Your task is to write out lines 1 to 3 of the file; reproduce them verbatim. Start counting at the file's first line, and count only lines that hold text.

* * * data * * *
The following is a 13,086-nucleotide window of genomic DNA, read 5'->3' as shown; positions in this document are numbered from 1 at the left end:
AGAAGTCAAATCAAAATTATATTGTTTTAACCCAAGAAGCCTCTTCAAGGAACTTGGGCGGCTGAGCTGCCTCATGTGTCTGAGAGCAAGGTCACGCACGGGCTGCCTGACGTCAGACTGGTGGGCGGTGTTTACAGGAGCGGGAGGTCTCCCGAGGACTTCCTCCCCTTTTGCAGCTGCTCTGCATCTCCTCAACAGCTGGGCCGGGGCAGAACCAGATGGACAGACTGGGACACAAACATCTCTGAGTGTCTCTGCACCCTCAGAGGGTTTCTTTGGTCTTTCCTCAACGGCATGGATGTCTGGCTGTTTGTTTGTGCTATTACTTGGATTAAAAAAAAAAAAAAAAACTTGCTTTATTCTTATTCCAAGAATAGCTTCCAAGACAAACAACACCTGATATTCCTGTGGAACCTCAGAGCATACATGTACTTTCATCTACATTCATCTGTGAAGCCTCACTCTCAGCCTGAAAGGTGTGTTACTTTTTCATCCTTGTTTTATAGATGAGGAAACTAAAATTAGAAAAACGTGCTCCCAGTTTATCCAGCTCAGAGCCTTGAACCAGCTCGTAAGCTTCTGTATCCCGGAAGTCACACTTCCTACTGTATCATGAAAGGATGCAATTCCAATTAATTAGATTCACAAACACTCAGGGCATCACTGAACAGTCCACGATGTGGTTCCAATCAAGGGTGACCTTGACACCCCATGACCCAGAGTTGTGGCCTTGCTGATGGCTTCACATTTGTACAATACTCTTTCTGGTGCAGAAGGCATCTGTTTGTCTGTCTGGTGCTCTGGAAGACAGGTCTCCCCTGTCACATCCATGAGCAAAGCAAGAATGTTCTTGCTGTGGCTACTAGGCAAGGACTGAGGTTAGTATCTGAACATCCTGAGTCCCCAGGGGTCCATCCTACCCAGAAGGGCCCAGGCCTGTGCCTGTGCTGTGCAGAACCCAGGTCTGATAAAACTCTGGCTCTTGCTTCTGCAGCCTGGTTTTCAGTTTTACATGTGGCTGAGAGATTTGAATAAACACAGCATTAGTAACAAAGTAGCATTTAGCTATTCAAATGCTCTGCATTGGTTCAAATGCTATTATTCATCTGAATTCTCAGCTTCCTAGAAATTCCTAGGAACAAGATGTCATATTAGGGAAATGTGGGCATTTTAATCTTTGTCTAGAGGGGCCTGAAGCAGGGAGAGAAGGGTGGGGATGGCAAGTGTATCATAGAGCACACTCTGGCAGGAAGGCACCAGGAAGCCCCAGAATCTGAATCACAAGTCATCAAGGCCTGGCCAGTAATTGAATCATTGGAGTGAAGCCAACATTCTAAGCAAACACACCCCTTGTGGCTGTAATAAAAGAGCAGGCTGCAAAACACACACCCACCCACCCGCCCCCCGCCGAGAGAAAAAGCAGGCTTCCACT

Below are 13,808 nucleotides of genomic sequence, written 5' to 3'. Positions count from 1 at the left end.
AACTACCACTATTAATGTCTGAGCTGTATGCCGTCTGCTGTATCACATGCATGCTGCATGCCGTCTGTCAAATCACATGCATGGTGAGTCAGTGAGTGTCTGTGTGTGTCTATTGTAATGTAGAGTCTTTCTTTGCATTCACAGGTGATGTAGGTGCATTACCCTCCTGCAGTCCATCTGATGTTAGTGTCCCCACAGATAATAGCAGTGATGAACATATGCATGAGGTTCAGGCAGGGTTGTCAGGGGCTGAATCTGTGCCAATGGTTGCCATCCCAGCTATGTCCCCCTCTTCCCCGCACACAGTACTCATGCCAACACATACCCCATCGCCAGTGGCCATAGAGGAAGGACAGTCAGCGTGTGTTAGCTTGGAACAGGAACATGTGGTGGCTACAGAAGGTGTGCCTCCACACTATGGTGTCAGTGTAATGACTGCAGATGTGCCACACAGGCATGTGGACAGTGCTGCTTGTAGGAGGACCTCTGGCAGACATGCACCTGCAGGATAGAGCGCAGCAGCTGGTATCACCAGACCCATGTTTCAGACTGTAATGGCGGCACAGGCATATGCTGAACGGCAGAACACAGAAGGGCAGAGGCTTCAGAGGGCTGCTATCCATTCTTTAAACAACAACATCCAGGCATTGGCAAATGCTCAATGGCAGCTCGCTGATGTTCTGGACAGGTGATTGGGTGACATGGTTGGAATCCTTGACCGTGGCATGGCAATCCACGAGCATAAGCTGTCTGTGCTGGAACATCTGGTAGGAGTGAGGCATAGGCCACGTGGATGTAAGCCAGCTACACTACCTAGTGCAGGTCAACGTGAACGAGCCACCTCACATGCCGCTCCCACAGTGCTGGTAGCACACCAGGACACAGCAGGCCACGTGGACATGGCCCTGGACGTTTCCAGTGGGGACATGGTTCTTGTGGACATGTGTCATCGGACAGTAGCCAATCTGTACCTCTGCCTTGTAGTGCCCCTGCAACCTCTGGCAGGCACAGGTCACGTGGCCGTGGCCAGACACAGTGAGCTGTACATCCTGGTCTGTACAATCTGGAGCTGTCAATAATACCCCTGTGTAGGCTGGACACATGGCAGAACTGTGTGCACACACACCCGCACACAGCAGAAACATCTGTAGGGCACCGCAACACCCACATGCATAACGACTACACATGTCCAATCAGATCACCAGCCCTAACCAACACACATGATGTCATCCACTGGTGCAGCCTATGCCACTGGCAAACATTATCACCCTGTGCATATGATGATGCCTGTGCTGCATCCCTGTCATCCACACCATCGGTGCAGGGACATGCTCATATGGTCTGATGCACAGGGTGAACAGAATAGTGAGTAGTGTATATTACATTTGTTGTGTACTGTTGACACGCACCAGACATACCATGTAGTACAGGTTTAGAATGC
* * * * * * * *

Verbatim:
The following is a 13,086-nucleotide window of genomic DNA, read 5'->3' as shown; positions in this document are numbered from 1 at the left end:
AGAAGTCAAATCAAAATTATATTGTTTTAACCCAAGAAGCCTCTTCAAGGAACTTGGGCGGCTGAGCTGCCTCATGTGTCTGAGAGCAAGGTCACGCACGGGCTGCCTGACGTCAGACTGGTGGGCGGTGTTTACAGGAGCGGGAGGTCTCCCGAGGACTTCCTCCCCTTTTGCAGCTGCTCTGCATCTCCTCAACAGCTGGGCCGGGGCAGAACCAGATGGACAGACTGGGACACAAACATCTCTGAGTGTCTCTGCACCCTCAGAGGGTTTCTTTGGTCTTTCCTCAACGGCATGGATGTCTGGCTGTTTGTTTGTGCTATTACTTGGATTAAAAAAAAAAAAAAAAACTTGCTTTATTCTTATTCCAAGAATAGCTTCCAAGACAAACAACACCTGATATTCCTGTGGAACCTCAGAGCATACATGTACTTTCATCTACATTCATCTGTGAAGCCTCACTCTCAGCCTGAAAGGTGTGTTACTTTTTCATCCTTGTTTTATAGATGAGGAAACTAAAATTAGAAAAACGTGCTCCCAGTTTATCCAGCTCAGAGCCTTGAACCAGCTCGTAAGCTTCTGTATCCCGGAAGTCACACTTCCTACTGTATCATGAAAGGATGCAATTCCAATTAATTAGATTCACAAACACTCAGGGCATCACTGAACAGTCCACGATGTGGTTCCAATCAAGGGTGACCTTGACACCCCATGACCCAGAGTTGTGGCCTTGCTGATGGCTTCACATTTGTACAATACTCTTTCTGGTGCAGAAGGCATCTGTTTGTCTGTCTGGTGCTCTGGAAGACAGGTCTCCCCTGTCACATCCATGAGCAAAGCAAGAATGTTCTTGCTGTGGCTACTAGGCAAGGACTGAGGTTAGTATCTGAACATCCTGAGTCCCCAGGGGTCCATCCTACCCAGAAGGGCCCAGGCCTGTGCCTGTGCTGTGCAGAACCCAGGTCTGATAAAACTCTGGCTCTTGCTTCTGCAGCCTGGTTTTCAGTTTTACATGTGGCTGAGAGATTTGAATAAACACAGCATTAGTAACAAAGTAGCATTTAGCTATTCAAATGCTCTGCATTGGTTCAAATGCTATTATTCATCTGAATTCTCAGCTTCCTAGAAATTCCTAGGAACAAGATGTCATATTAGGGAAATGTGGGCATTTTAATCTTTGTCTAGAGGGGCCTGAAGCAGGGAGAGAAGGGTGGGGATGGCAAGTGTATCATAGAGCACACTCTGGCAGGAAGGCACCAGGAAGCCCCAGAATCTGAATCACAAGTCATCAAGGCCTGGCCAGTAATTGAATCATTGGAGTGAAGCCAACATTCTAAGCAAACACACCCCTTGTGGCTGTAATAAAAGAGCAGGCTGCAAAACACACACCCACCCACCCGCCCCCCGCCGAGAGAAAAAGCAGGCTTCCACT

Below are 13,808 nucleotides of genomic sequence, written 5' to 3'. Positions count from 1 at the left end.